Can Federal Employees Sue for Unpaid Wages?
An honest day’s work deserves an honest day’s pay, and anything less is wrong—plain and simple. Recently, a restaurant owner in Austin, Texas failed to pay his employees after his business closed unexpectedly.
According to KVUE, an ABC affiliate in Austin, an ex-employee who was the event coordinator and floor manager for Simi Estiatorio, a now-closed local restaurant, claims that the owner of the restaurant left town without paying employees their full paychecks. The ex-employee has been forced to set up a GoFundMe for herself and other former employees who were not paid what they were owed.
The owner of Simi Estiatorio reportedly left town prior to the restaurant’s closure. The employees found out about the closure after the property management company that provided the restaurant with its location informed them that Simi Estiatorio was being evicted from its lease. Members of Simi Estiatorio’s management staff were able to recover some of the employees’ paychecks from the restaurant’s accountant. However, not everyone received a paycheck, and some received checks for less than the amount they were owed. In addition, some of the paychecks were hold checks that were to a closed account.
Per the report, so far, none of the kitchen staff has received a paycheck, and most of the front-of-house staff has not been paid. At the time this article was published, no one had heard back from the restaurant’s owner regarding the wage and hour violations his former employees are alleging he committed.
What Are Wage and Hour Violations?
While federal employees generally do not have to worry about the United States government going out of business, there are instances where they can be owed back pay as well. Wage violations are a problem within every industry, including the federal government. A few examples of wage and hour violations federal employees can face:
- Misclassifying an employee. This can involve classifying an employee as an independent contractor, which would prevent them from taking advantage of benefits and rights employees have, such as health insurance and overtime pay. This can also involve classifying an hourly employee (also known as a non-exempt employee) as a salaried employee (also known as an exempt employee), which can impact overtime eligibility.
- Failing to pay employees what they are owed. This is the most obvious example of a wage violation. It simply involves an employer not paying an employee their full paycheck or not paying them anything at all.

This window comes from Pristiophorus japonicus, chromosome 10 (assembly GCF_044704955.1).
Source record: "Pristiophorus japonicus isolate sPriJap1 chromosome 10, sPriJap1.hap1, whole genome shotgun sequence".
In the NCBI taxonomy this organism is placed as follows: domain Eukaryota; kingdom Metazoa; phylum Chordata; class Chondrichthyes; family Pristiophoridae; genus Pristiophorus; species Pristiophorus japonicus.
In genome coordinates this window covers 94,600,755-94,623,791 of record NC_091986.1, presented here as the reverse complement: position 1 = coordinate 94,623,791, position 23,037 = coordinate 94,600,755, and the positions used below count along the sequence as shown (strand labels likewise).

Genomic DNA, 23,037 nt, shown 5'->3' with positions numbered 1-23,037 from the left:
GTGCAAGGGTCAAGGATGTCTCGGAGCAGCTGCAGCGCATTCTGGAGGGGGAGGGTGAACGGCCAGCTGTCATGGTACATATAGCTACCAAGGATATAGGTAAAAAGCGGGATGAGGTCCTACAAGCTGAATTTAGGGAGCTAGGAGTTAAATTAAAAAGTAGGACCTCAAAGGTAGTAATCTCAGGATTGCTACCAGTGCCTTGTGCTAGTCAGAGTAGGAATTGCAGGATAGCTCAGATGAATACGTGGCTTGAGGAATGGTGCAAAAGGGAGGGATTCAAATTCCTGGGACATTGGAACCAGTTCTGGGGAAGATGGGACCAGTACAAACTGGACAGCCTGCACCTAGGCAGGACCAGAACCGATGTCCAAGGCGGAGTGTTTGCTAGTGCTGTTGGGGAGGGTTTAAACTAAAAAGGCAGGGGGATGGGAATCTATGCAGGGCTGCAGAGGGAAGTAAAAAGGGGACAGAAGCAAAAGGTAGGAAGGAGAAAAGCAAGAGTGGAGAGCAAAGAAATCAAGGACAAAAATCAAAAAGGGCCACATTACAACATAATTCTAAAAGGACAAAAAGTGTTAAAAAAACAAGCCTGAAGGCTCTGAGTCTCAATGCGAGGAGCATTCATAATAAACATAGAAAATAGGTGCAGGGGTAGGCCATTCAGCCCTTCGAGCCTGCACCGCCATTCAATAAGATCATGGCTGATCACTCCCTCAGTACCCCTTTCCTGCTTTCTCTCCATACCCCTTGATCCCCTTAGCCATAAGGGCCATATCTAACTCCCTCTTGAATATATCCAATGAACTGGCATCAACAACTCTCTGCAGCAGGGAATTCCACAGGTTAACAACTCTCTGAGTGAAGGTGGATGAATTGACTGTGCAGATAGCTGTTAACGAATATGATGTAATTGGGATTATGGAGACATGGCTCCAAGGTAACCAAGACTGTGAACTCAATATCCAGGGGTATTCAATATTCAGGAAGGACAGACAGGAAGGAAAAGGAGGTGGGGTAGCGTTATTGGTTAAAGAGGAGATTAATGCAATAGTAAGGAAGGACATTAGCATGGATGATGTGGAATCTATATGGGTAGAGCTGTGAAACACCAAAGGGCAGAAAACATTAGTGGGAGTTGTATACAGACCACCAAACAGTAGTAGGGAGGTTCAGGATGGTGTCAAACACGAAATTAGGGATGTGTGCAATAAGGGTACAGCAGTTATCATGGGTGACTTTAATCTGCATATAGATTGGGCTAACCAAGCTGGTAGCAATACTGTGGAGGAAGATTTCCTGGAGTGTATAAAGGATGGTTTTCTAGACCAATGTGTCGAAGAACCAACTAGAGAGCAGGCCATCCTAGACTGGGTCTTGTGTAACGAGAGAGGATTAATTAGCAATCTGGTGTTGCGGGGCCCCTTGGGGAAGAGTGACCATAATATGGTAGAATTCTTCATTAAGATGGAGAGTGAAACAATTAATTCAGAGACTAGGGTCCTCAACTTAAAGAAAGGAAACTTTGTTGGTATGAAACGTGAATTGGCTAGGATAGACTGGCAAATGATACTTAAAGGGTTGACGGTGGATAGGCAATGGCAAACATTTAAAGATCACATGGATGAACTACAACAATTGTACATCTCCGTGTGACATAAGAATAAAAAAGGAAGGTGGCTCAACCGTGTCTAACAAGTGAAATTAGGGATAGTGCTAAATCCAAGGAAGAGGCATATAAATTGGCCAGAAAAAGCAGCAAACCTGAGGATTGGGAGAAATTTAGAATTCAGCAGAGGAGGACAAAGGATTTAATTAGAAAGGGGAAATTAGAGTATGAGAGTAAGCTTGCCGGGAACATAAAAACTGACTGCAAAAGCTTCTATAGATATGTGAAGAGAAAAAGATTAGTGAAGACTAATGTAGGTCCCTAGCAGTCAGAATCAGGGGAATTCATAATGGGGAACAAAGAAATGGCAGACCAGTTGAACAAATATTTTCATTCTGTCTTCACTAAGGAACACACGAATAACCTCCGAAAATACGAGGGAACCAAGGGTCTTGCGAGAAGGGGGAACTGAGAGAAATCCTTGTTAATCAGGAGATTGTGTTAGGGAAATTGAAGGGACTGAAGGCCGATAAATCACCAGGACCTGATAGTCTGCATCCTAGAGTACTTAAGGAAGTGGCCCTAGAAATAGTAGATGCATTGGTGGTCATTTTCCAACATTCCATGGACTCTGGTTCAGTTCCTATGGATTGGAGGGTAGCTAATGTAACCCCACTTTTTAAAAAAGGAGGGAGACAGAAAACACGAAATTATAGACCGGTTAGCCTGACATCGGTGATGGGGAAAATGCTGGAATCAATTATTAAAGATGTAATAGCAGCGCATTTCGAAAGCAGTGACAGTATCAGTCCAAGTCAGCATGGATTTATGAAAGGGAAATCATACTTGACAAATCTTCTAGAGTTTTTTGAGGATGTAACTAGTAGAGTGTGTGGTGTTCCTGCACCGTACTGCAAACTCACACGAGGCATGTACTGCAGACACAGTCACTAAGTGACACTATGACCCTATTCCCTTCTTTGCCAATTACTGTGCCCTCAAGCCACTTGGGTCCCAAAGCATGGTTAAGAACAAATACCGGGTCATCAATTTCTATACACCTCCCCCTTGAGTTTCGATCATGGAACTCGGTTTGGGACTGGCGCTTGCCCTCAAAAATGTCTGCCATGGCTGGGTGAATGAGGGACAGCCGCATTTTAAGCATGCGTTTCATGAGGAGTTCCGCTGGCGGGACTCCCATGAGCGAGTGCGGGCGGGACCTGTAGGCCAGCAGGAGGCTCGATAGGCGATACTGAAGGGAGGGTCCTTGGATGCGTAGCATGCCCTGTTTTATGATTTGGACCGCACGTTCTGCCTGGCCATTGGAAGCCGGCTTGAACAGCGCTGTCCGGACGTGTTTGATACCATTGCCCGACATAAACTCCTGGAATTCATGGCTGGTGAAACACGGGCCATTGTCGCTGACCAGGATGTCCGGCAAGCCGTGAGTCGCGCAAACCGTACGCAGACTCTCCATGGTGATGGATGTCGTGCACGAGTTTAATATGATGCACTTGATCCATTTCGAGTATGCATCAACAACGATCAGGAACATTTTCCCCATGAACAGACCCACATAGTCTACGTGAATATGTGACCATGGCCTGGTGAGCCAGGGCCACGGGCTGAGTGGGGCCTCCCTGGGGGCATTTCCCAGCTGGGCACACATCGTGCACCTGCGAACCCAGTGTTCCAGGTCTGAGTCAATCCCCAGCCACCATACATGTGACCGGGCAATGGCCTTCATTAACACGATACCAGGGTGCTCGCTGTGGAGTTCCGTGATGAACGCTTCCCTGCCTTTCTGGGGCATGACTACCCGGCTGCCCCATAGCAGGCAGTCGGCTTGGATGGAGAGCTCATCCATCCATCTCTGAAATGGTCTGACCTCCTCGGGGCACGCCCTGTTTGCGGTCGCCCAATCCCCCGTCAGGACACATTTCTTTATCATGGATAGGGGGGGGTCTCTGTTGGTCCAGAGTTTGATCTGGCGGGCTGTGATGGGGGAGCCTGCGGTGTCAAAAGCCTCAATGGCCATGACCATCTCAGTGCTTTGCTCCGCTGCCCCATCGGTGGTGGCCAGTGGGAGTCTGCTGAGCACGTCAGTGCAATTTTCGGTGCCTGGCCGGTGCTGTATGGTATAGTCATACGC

- Denying employees breaks. Depending on the details of an employee’s job, they may be allowed meal breaks and rest breaks throughout their shift. If the employee is being forced to work through their breaks, they may be owed back pay or overtime for working through them. In addition, they may be able to recover damages for being denied their breaks in the past.
Other wage and hour violations that employees may face include being denied overtime pay, benefits, bonuses, hazard pay, and reimbursements for work-related expenses.
What Can Federal Employees Do If They Are Owed Unpaid Wages?
If you are a federal employee and you believe that you have not been paid what you are owed because of a wage and hour violation, you should speak with an experienced federal employment lawyer right away. An employment attorney can examine your situation, determine if you have a claim, and guide you through the legal process of recovering your unpaid wages.
Need Help Recovering Unpaid Wages? Contact Our Experienced Employment Attorneys Today!
People depend on their paychecks to provide for themselves and their families. Their earnings literally put a roof over their heads and food on their tables. However, even if the money they earned from working was only used to cover frivolous things, it is still money they earned and are owed. That is why there is no excuse for employers failing to pay their employees wages they have earned.
At Pines Federal, our team of experienced employment attorneys have been protecting the rights of federal employees for two decades. Our firm exclusively handles issues involving federal employment law, such as federal workers’ compensation, disability retirement representation, EEO cases, veterans’ affairs, MSPB representation, and more. Our legal team represents employees of federal agencies throughout the United States.